20 June, 2011

Great Aunt Mary's Sweet Tea

My great Aunt (pronounced "Ont") Mary's Sweet Tea is the only iced tea my maternal side of the family serves. It's perfection has made me quite the sweet tea snob...

Makes 1 Gallon

4 Lipton large iced tea bags (don't use decaf, tastes yucky)
1/3 can lemonade concentrate
1/4 cup sugar
fresh mint sprigs

Boil water in a large stock pot...

Add lemonade concentrate and sugar to bottom of 1 gallon pitcher...

Just as water starts to boil, pour to fill pitcher and add tea bags. Allow to steep for about 10 minutes. Remove tea bags and let pitcher stand, uncovered, on counter til cooled then refrigerate...

I like to transfer mine to a Simon Pearce pitcher for proper serving...

Be sure to add a couple of fresh mint springs once the tea has cooled...

And, when entertaining, I'll fill a bud vase with water and a handful of mint so everyone can add a fresh sprig to their glass. (whispers behind hand) Also, makes you appear très Martha Stewarty...

Kindness of my Great Aunt Mary for theee best sweet tea recipe as well as my first name. And, a VERY special thank you to my father who saved me from also being bequeathed her middle name. Mary Alice is woooorlds better than Mary Olive. That's taking a family name too far...XXOO


  1. Perfect summer refreshment. Mary Olive? Wow. Mary Alice is much better.

  2. Sounds delish. Your flowers are very pretty. Surely they made it back to your house in your new whip and not your bike basket...

  3. I like Mary Olive! But I feel you on the family middle names...luckily I was spared Edna, in favor of Catherine.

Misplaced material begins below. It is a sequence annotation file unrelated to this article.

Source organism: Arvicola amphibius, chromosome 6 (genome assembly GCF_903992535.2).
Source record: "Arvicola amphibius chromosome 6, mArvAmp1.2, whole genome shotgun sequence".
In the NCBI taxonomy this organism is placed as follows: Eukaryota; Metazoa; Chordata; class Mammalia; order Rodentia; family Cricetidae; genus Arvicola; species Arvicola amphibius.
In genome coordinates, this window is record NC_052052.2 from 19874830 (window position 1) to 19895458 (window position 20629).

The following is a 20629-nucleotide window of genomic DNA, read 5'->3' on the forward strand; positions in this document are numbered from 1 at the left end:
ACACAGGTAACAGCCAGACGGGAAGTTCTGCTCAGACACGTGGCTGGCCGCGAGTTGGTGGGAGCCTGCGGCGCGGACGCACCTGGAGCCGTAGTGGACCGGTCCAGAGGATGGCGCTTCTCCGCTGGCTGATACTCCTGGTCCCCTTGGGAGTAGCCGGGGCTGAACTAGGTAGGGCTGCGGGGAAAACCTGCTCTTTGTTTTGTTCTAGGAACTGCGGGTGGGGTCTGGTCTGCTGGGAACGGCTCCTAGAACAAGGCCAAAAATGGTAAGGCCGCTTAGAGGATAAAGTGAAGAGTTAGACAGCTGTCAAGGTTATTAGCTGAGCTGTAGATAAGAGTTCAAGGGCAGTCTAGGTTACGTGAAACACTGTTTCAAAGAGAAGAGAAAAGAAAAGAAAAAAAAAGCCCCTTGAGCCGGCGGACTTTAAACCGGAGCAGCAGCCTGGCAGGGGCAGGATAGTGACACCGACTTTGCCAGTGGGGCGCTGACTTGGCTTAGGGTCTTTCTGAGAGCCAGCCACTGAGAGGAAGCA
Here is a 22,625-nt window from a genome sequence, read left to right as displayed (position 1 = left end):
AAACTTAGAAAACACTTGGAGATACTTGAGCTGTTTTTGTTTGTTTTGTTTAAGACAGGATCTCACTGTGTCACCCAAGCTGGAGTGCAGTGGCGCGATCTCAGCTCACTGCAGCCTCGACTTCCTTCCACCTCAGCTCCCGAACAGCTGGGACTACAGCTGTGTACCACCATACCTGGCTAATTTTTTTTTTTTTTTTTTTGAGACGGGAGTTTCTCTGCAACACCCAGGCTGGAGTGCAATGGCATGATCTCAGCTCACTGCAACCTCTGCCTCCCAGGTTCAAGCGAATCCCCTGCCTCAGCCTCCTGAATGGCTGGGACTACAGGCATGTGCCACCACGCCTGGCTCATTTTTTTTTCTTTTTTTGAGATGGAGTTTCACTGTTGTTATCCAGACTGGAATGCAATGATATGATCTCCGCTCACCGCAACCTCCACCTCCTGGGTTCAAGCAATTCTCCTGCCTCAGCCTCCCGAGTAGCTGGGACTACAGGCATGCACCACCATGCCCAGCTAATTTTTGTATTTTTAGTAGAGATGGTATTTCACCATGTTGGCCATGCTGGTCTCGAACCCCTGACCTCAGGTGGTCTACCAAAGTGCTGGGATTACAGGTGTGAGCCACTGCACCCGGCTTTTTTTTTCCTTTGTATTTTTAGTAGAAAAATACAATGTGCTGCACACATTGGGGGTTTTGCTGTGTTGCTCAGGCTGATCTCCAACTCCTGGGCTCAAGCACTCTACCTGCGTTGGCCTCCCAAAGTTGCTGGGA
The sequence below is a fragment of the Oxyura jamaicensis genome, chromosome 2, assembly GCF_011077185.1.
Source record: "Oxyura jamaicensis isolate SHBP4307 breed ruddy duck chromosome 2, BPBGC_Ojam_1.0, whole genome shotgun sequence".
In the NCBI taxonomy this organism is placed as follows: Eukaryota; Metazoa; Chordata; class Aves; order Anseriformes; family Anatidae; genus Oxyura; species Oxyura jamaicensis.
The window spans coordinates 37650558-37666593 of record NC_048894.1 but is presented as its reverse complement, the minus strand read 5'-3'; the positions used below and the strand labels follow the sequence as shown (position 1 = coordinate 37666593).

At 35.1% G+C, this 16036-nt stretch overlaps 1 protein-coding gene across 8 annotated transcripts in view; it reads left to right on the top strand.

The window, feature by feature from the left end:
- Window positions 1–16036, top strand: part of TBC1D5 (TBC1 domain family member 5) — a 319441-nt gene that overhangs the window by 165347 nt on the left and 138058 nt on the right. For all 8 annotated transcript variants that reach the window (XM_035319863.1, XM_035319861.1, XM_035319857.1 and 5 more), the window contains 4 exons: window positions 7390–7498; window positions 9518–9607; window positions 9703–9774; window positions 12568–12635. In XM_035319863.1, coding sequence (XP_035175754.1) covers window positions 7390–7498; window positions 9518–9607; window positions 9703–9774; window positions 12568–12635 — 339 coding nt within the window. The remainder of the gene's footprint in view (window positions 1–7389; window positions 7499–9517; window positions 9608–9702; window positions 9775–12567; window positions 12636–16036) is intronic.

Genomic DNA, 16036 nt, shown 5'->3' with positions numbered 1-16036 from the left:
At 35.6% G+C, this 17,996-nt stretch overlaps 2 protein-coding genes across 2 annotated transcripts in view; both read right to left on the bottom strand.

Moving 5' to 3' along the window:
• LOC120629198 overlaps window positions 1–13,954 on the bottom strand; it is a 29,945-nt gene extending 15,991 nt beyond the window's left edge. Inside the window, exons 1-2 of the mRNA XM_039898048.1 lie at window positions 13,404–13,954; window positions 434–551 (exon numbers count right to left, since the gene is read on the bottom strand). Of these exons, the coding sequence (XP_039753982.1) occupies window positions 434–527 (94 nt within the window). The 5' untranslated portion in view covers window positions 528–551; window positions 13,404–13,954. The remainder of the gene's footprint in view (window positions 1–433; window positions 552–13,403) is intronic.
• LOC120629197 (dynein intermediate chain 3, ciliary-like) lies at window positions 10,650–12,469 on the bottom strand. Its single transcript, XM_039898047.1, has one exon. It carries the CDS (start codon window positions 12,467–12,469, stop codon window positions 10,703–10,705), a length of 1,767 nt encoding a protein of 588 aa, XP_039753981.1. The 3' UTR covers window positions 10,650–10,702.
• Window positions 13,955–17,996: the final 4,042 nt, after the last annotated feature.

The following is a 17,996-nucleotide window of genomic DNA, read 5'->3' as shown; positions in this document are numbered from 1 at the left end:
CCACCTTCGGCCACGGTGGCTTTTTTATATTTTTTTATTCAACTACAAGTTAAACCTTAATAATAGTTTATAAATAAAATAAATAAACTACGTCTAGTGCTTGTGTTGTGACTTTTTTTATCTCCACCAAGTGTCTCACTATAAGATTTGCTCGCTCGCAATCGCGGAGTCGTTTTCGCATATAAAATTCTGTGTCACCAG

4. Sounds wonderful, altho more on the Arnold Palmer side than traditional sweet tea. It sounds very refreshing!

  5. I had an "Aunt Mary" too and she could make a mean dish of rolled Oysters and some sweet tea too.

  6. I am going to have to try that! I have the worst luck when it comes to making sweet tea and I'm forever trying new recipes!

  7. I always wondered how it was made. Up north we would just call it iced tea :O) I will have to make a jug of this for my guests on Friday!

  8. Have you ever tried American Classic Tea? It's the only tea grown in America now (on the Charleston Tea Plantation) and is now owned by Bigelow. It's so fresh and clean tasting; Lipton is bitter and leaves an after-taste by comparison. I buy a case of it at a time from the Bigelow site but it's also available on Amazon now. The flavored teas are delicious too....especially the peach....

  9. thank you for sharing-sounds beyond delicious!

  10. I'm adding this to the "Allie" section of my recipe box. Right there with the oyster dressing and the honey mustard dressing. Thanks for posting, I'm sure it's going to be good!

  11. Does it need the sugar? Could I use Splenda instead? Trying to watch my (and the kids) sugar intake!! xoxo

  12. I am going to try this tonight. On a side note, I found Wickles Pickles products at The Fresh Market in Westport. Thanks for the idea they have the best taste.

  13. This is an awesome Arnold Palmer recipe and I consider you my new best friend for posting this. I have failed many times at making sweet tea and am so happy to have an actual recipe. Here in the South, such things are closely-guarded secrets with the grand dames never offering specifics on number of teabags or spoonfuls of sugar.

  14. Making sweet tea is like a lot of other things - make it to taste. Experiment. There are only three important rules:

    If the tea is more than 2 days old, throw it out and make a fresh pot.

    Never let the water boil more than about 15 seconds or all the oxygen will disappear.

    And finally, make sure you wash your pitcher and scrub out the tea stains before you use it again. If you don't the tea will be bitter and/or "slick".

  15. For all those who've asked, I have no idea how this works with sugar substitute. I have, however, made it with no sugar at all during strict dieting bends. I've found that the lemonade concentrate goes pretty far in the sweetening category. Plus, you can always just cut back on the sugar. Truth be told, I think the original recipe actually calls for more like 1/2 cup sugar...XXOO